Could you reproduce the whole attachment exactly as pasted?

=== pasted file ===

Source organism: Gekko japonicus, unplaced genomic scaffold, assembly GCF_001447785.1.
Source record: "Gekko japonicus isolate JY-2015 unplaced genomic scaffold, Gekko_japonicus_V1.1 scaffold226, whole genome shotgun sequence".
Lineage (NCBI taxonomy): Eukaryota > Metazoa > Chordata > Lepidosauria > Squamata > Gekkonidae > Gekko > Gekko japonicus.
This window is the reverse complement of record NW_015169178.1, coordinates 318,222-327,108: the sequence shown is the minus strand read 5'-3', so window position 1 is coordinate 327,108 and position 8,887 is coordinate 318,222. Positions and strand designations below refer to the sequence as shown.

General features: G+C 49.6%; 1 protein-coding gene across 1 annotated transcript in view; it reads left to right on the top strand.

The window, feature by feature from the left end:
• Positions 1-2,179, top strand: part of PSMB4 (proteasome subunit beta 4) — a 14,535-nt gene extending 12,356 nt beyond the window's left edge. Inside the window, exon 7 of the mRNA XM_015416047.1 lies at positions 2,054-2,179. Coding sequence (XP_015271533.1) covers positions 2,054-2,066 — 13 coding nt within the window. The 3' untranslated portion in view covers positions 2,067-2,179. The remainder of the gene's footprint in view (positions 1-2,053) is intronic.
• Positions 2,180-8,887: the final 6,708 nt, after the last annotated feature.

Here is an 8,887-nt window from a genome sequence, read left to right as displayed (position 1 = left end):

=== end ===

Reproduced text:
Source organism: Gekko japonicus, unplaced genomic scaffold, assembly GCF_001447785.1.
Source record: "Gekko japonicus isolate JY-2015 unplaced genomic scaffold, Gekko_japonicus_V1.1 scaffold226, whole genome shotgun sequence".
Lineage (NCBI taxonomy): Eukaryota > Metazoa > Chordata > Lepidosauria > Squamata > Gekkonidae > Gekko > Gekko japonicus.
This window is the reverse complement of record NW_015169178.1, coordinates 318,222-327,108: the sequence shown is the minus strand read 5'-3', so window position 1 is coordinate 327,108 and position 8,887 is coordinate 318,222. Positions and strand designations below refer to the sequence as shown.

General features: G+C 49.6%; 1 protein-coding gene across 1 annotated transcript in view; it reads left to right on the top strand.

The window, feature by feature from the left end:
• Positions 1-2,179, top strand: part of PSMB4 (proteasome subunit beta 4) — a 14,535-nt gene extending 12,356 nt beyond the window's left edge. Inside the window, exon 7 of the mRNA XM_015416047.1 lies at positions 2,054-2,179. Coding sequence (XP_015271533.1) covers positions 2,054-2,066 — 13 coding nt within the window. The 3' untranslated portion in view covers positions 2,067-2,179. The remainder of the gene's footprint in view (positions 1-2,053) is intronic.
• Positions 2,180-8,887: the final 6,708 nt, after the last annotated feature.

Here is an 8,887-nt window from a genome sequence, read left to right as displayed (position 1 = left end):